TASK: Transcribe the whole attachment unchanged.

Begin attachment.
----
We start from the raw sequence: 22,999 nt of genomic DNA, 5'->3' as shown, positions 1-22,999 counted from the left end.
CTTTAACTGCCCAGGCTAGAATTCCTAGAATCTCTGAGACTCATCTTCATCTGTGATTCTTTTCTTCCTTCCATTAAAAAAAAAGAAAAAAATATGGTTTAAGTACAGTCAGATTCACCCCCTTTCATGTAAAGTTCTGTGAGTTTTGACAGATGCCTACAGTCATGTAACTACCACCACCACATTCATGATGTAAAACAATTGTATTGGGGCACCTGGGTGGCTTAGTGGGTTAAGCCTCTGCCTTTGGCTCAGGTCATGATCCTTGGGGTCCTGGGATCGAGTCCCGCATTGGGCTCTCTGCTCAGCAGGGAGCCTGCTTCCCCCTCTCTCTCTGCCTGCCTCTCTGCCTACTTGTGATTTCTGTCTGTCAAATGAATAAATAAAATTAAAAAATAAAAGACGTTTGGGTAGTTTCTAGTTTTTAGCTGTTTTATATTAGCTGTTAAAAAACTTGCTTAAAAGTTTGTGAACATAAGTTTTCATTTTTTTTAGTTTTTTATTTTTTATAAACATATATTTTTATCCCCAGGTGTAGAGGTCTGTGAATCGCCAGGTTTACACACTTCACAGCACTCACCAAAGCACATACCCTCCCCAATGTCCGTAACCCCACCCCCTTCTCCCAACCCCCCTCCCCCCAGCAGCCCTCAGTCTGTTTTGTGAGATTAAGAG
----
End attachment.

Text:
We start from the raw sequence: 22,999 nt of genomic DNA, 5'->3' as shown, positions 1-22,999 counted from the left end.
CTTTAACTGCCCAGGCTAGAATTCCTAGAATCTCTGAGACTCATCTTCATCTGTGATTCTTTTCTTCCTTCCATTAAAAAAAAAGAAAAAAATATGGTTTAAGTACAGTCAGATTCACCCCCTTTCATGTAAAGTTCTGTGAGTTTTGACAGATGCCTACAGTCATGTAACTACCACCACCACATTCATGATGTAAAACAATTGTATTGGGGCACCTGGGTGGCTTAGTGGGTTAAGCCTCTGCCTTTGGCTCAGGTCATGATCCTTGGGGTCCTGGGATCGAGTCCCGCATTGGGCTCTCTGCTCAGCAGGGAGCCTGCTTCCCCCTCTCTCTCTGCCTGCCTCTCTGCCTACTTGTGATTTCTGTCTGTCAAATGAATAAATAAAATTAAAAAATAAAAGACGTTTGGGTAGTTTCTAGTTTTTAGCTGTTTTATATTAGCTGTTAAAAAACTTGCTTAAAAGTTTGTGAACATAAGTTTTCATTTTTTTTAGTTTTTTATTTTTTATAAACATATATTTTTATCCCCAGGTGTAGAGGTCTGTGAATCGCCAGGTTTACACACTTCACAGCACTCACCAAAGCACATACCCTCCCCAATGTCCGTAACCCCACCCCCTTCTCCCAACCCCCCTCCCCCCAGCAGCCCTCAGTCTGTTTTGTGAGATTAAGAG